Born Jennie Christine in Elgin, Illinois, she officially changed her name to Jane Peterson in 1909 after her first success as an artist. Her family was of humble background but certainly not poverty stricken. She became famous for a wide range of works from landscapes to still-lives that blend Impressionist and Expressionist movements. As a woman, her life was much more independent and adventurous than those of most of her contemporaries, and she traveled widely to paint including joining Louis Comfort Tiffany on a continental painting expedition in his private railway car.
Peterson does not belong to any particular school of painting, but combined techniques and styles from a variety of teachers and prevalent styles. However, many of her early works were strongly Impressionist, much influenced by Joaquin Sorrola y Bastida, a Madrid painter under whose teaching she abandoned dark tonalities for the spontaneous methods of applying paint characteristic of Impressionism.
At age 18, Peterson, with a gift from her mother of $300, then a substantial sum of money, enrolled in the Pratt Institute in New York City and studied with Arthur Wesley Dow, graduating in 1901. She also studied at the Art Students League with Frank DuMond and held several teaching positions that took her to Boston and Maryland. Subsequently she studied in Paris and lived around the corner from Gertrude and Leo Stein, who invited Peterson to many of their soirees where she met leading intellectuals including Picasso and Matisse.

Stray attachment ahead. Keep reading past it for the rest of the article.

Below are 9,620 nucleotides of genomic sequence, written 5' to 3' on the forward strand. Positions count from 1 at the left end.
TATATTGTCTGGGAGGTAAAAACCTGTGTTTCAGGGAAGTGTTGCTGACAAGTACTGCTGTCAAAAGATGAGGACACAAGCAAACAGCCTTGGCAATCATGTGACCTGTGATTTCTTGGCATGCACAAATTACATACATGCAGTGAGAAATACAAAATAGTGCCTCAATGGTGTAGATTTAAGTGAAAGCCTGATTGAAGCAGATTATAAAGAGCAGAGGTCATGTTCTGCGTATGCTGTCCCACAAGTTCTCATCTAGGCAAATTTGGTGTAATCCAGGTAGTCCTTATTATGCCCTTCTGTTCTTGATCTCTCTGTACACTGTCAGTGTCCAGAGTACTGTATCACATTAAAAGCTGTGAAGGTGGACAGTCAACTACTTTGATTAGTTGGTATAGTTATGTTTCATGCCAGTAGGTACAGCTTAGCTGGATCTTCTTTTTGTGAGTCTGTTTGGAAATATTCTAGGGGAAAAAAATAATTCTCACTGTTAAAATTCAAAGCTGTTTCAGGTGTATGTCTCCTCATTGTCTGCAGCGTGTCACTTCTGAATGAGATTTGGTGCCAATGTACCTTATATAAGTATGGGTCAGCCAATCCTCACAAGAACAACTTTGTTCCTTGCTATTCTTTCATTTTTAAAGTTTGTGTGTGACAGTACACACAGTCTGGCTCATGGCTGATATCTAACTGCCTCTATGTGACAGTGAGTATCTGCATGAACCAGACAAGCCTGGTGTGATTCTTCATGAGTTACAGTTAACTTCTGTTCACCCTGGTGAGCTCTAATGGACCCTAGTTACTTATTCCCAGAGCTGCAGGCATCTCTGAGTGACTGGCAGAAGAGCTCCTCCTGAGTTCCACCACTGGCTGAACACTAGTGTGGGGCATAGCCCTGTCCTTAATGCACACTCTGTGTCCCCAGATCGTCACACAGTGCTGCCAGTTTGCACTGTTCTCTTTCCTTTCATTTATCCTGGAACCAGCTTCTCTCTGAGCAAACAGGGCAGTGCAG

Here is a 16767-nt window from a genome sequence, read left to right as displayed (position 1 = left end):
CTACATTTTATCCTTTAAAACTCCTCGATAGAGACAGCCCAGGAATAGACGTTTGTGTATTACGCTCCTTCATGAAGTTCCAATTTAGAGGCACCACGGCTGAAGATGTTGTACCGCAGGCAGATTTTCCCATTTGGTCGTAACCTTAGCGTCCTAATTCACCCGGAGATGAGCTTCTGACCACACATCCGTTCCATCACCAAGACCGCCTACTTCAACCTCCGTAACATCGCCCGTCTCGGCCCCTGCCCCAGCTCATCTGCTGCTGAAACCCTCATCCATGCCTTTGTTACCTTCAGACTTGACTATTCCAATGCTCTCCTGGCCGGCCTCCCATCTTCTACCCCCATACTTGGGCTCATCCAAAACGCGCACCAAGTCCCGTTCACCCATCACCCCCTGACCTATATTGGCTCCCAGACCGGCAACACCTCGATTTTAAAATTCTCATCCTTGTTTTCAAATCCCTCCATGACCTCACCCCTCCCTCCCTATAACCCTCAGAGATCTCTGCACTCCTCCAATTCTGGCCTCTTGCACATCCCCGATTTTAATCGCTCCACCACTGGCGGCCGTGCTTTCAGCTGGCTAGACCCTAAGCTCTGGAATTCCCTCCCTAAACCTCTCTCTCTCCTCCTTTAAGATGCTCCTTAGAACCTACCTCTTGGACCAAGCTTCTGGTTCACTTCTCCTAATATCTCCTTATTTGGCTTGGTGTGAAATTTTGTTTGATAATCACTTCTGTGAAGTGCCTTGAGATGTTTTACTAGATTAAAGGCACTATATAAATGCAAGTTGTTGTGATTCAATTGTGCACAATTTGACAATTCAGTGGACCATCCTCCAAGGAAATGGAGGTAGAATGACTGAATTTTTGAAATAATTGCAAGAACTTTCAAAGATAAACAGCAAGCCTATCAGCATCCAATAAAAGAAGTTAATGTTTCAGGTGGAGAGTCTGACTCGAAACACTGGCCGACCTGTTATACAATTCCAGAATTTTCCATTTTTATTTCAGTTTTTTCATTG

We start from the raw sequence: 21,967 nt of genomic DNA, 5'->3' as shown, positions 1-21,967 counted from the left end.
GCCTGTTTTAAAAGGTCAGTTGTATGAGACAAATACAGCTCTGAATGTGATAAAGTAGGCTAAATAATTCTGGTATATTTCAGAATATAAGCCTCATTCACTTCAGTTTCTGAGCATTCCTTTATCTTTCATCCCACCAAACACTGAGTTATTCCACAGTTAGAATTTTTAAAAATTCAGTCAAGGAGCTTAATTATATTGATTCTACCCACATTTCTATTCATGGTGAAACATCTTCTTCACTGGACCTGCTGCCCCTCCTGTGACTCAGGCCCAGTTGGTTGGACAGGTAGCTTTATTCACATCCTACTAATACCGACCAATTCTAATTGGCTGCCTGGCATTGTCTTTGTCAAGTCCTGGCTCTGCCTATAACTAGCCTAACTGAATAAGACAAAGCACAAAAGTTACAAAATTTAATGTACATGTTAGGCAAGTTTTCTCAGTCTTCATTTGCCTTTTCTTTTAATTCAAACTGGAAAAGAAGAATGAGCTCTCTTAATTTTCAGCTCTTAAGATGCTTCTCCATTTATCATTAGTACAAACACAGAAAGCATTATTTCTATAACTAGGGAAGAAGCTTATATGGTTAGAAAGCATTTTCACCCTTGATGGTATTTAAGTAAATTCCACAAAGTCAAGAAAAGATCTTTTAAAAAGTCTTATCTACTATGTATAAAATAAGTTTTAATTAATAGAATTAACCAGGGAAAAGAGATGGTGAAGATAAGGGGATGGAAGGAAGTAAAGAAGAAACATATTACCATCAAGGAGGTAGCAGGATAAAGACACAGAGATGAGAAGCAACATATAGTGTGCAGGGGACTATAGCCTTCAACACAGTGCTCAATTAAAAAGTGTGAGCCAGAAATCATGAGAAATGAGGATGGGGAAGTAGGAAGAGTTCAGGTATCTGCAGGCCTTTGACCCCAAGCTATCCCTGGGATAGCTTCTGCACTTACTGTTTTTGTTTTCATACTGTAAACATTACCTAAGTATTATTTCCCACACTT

She studied in Venice and in London with Frank Brangwyn and in Madrid with Joaquin Sorolla, whom she accompanied in 1919 to the United States when he received a commission from Tiffany to paint his portrait. Tiffany’s home at Laurelton Hall, Oyster Bay, New York had lavish gardens that reminded visitors of Claude Monet’s gardens at Giverny. Peterson did paintings of this garden that strongly resembled work by Monet’s followers at Giverny.
In 1916, she exhibited work she had painted in the Pacific Northwest while traveling with Louis Tiffany. By 1916, she was also doing much painting of colorful beach scenes with Maurice Prendergast and went on to paint many landscapes and seascapes. She completed many floral subjects, which were inspired by the gardens of her summer house in Ipswich, Massachusetts. Many of her beach and pier scenes were from painting trips to artist colonies along the Massachusetts coast.
Her first successful American exhibition was in 1909 at the St. Botolph Club in Boston, and from that time her work was the subject of over 50 one-person shows. In 1925, she married Moritz Bernard Philip, a lawyer and art patron.
Charlotte Rubinstein, American Women Artists